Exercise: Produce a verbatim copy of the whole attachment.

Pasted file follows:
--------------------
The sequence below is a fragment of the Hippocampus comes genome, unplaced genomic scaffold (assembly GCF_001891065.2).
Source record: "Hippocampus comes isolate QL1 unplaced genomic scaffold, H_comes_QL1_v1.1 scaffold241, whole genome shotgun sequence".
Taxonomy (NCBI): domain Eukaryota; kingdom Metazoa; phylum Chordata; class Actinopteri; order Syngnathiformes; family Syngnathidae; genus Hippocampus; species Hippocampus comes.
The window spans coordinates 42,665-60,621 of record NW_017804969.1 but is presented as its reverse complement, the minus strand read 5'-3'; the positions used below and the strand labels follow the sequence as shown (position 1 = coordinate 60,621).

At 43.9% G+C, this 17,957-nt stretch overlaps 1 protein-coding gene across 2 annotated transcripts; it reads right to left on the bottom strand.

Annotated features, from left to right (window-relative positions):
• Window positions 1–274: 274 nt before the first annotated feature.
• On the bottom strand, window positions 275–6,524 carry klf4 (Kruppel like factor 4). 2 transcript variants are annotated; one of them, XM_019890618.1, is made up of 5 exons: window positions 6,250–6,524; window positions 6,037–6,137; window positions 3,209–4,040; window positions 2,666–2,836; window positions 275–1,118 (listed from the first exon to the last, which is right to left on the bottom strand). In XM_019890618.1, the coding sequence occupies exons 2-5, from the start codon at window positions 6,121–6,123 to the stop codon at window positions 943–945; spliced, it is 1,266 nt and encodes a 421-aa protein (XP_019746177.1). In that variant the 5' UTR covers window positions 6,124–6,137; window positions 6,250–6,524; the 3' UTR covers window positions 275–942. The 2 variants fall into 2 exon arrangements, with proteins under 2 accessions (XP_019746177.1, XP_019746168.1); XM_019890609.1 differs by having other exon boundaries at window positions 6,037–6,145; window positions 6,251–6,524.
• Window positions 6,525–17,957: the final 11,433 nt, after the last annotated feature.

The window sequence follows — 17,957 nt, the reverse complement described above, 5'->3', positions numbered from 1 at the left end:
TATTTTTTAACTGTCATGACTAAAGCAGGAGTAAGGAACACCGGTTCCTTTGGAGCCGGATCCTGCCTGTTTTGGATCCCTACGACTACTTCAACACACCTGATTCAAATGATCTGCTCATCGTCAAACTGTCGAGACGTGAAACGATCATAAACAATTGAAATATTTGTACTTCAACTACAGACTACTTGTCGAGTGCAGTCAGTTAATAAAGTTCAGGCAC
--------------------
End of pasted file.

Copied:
The sequence below is a fragment of the Hippocampus comes genome, unplaced genomic scaffold (assembly GCF_001891065.2).
Source record: "Hippocampus comes isolate QL1 unplaced genomic scaffold, H_comes_QL1_v1.1 scaffold241, whole genome shotgun sequence".
Taxonomy (NCBI): domain Eukaryota; kingdom Metazoa; phylum Chordata; class Actinopteri; order Syngnathiformes; family Syngnathidae; genus Hippocampus; species Hippocampus comes.
The window spans coordinates 42,665-60,621 of record NW_017804969.1 but is presented as its reverse complement, the minus strand read 5'-3'; the positions used below and the strand labels follow the sequence as shown (position 1 = coordinate 60,621).

At 43.9% G+C, this 17,957-nt stretch overlaps 1 protein-coding gene across 2 annotated transcripts; it reads right to left on the bottom strand.

Annotated features, from left to right (window-relative positions):
• Window positions 1–274: 274 nt before the first annotated feature.
• On the bottom strand, window positions 275–6,524 carry klf4 (Kruppel like factor 4). 2 transcript variants are annotated; one of them, XM_019890618.1, is made up of 5 exons: window positions 6,250–6,524; window positions 6,037–6,137; window positions 3,209–4,040; window positions 2,666–2,836; window positions 275–1,118 (listed from the first exon to the last, which is right to left on the bottom strand). In XM_019890618.1, the coding sequence occupies exons 2-5, from the start codon at window positions 6,121–6,123 to the stop codon at window positions 943–945; spliced, it is 1,266 nt and encodes a 421-aa protein (XP_019746177.1). In that variant the 5' UTR covers window positions 6,124–6,137; window positions 6,250–6,524; the 3' UTR covers window positions 275–942. The 2 variants fall into 2 exon arrangements, with proteins under 2 accessions (XP_019746177.1, XP_019746168.1); XM_019890609.1 differs by having other exon boundaries at window positions 6,037–6,145; window positions 6,251–6,524.
• Window positions 6,525–17,957: the final 11,433 nt, after the last annotated feature.

The window sequence follows — 17,957 nt, the reverse complement described above, 5'->3', positions numbered from 1 at the left end:
TATTTTTTAACTGTCATGACTAAAGCAGGAGTAAGGAACACCGGTTCCTTTGGAGCCGGATCCTGCCTGTTTTGGATCCCTACGACTACTTCAACACACCTGATTCAAATGATCTGCTCATCGTCAAACTGTCGAGACGTGAAACGATCATAAACAATTGAAATATTTGTACTTCAACTACAGACTACTTGTCGAGTGCAGTCAGTTAATAAAGTTCAGGCAC